Join Date: Dec 2004
Location: The Netherlands
It is always pleasant to have some experts around you to decide and to discuss. The only restoring I would like to do on such a piece is the traditional etching with warangan to get up the pamor. It can be smashing such a result. I brought some rusty kerisses to a friend of my who can do the washing. When you see the keris without rust completely white metal and then the warangan doing its job and the complete unexpected pamor coming up, that's exitement.
The one Rick is showing us is mounted as a dagger. The mounting is probably maduran. Yours was mounted as a spear. Considering the patina of the scabbard it is certainly not younger than late 19th century. There are carved examples of these scabbards known but this scabbard is the most usual one. At the top and at the bottom it had a cord with a knot like you see on european military sabres. The blade could be older because the mountings where often replaced. The wooden parts where rotting away in your hands as they use to say. You can see at the edges and the blade itself that this washing with warangan was frequently done. The surface of Rick's tombak is smoother. Rick's one is younger but is also dated.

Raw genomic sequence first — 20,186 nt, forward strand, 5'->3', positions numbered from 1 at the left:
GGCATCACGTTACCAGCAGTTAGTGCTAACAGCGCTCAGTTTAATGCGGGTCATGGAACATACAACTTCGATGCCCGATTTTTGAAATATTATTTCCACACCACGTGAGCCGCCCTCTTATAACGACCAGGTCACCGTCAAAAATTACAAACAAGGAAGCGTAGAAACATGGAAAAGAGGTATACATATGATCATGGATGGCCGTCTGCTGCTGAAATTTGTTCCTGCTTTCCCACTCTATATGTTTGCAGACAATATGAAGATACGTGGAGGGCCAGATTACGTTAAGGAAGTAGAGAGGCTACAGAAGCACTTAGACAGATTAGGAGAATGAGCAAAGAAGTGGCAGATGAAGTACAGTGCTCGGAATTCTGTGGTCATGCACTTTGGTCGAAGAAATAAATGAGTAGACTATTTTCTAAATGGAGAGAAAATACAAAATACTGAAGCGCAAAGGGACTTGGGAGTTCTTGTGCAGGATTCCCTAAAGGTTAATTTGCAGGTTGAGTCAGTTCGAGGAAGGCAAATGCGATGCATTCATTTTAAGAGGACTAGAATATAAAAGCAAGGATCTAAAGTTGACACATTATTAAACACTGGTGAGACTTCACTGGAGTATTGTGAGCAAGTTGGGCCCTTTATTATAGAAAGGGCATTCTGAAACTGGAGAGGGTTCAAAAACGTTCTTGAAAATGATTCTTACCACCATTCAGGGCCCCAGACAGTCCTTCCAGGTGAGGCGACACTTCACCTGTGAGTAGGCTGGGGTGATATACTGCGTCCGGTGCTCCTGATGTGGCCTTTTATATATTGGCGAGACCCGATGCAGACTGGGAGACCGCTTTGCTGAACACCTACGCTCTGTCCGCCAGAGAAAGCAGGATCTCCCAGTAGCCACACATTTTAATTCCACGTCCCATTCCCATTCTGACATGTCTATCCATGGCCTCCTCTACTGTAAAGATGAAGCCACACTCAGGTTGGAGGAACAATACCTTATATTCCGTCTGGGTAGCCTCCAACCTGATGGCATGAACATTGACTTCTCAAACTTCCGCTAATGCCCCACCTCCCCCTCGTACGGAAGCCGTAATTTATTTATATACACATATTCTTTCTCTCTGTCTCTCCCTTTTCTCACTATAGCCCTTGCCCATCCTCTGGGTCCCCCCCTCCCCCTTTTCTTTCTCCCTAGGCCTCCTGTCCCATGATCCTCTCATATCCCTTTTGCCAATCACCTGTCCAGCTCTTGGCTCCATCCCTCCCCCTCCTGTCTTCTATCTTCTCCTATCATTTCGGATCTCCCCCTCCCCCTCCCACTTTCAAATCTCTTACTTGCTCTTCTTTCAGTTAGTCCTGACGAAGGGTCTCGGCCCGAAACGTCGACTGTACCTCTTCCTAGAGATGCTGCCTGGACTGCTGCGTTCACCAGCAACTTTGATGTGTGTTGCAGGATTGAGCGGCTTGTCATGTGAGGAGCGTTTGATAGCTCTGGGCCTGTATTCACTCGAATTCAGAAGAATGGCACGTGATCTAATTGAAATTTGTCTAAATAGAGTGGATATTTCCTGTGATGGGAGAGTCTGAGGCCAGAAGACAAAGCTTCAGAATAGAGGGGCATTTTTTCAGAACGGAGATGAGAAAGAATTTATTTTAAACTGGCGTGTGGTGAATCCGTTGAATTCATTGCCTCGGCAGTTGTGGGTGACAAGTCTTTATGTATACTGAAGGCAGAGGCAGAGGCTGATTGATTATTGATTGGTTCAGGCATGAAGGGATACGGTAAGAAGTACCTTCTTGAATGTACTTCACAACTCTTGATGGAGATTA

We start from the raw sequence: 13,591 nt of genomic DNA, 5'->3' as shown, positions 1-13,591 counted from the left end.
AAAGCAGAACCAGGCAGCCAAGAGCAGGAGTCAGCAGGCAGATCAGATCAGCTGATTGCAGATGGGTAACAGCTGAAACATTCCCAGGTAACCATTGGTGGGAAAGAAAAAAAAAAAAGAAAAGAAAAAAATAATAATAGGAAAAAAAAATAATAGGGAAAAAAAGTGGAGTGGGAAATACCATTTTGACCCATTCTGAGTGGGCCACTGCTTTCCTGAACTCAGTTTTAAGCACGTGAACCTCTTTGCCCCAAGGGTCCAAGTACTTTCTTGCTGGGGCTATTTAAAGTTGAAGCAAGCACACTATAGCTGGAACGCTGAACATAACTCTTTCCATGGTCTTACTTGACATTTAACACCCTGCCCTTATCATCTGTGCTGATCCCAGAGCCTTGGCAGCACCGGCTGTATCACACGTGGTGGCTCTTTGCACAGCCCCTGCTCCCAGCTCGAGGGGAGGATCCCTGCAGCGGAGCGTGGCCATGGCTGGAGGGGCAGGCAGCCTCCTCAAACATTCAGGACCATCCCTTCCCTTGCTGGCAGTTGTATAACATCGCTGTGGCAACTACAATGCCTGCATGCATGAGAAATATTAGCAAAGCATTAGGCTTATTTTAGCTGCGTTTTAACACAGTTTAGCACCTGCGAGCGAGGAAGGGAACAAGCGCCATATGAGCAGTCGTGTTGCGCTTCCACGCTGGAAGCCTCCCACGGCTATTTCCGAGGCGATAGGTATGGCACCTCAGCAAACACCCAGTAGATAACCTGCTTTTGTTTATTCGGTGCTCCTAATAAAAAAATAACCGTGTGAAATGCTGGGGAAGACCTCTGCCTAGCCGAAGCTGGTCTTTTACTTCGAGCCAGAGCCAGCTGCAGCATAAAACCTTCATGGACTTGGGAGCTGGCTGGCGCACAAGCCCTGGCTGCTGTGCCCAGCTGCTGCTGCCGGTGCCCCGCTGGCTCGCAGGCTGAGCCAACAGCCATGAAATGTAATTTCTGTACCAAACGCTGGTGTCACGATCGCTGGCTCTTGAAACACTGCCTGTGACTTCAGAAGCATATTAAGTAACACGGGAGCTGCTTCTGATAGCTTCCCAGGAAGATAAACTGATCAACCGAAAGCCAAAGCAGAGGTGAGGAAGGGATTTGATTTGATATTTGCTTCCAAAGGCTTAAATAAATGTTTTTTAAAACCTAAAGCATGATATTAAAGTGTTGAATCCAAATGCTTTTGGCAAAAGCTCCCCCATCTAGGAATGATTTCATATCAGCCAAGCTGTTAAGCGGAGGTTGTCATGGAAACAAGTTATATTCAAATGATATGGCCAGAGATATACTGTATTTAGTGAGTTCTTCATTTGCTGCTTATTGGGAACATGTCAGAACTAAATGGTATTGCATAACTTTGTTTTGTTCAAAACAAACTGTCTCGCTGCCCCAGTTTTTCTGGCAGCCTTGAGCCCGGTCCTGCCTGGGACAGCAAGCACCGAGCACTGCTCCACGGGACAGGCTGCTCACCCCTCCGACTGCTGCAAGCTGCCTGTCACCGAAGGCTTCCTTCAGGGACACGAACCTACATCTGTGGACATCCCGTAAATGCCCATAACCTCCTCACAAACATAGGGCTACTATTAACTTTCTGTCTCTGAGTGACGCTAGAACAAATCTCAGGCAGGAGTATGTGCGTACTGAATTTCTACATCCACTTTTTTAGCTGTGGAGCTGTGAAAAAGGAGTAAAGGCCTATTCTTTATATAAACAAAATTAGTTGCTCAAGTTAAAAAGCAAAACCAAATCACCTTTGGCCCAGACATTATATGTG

Nice tomback too, Rick!!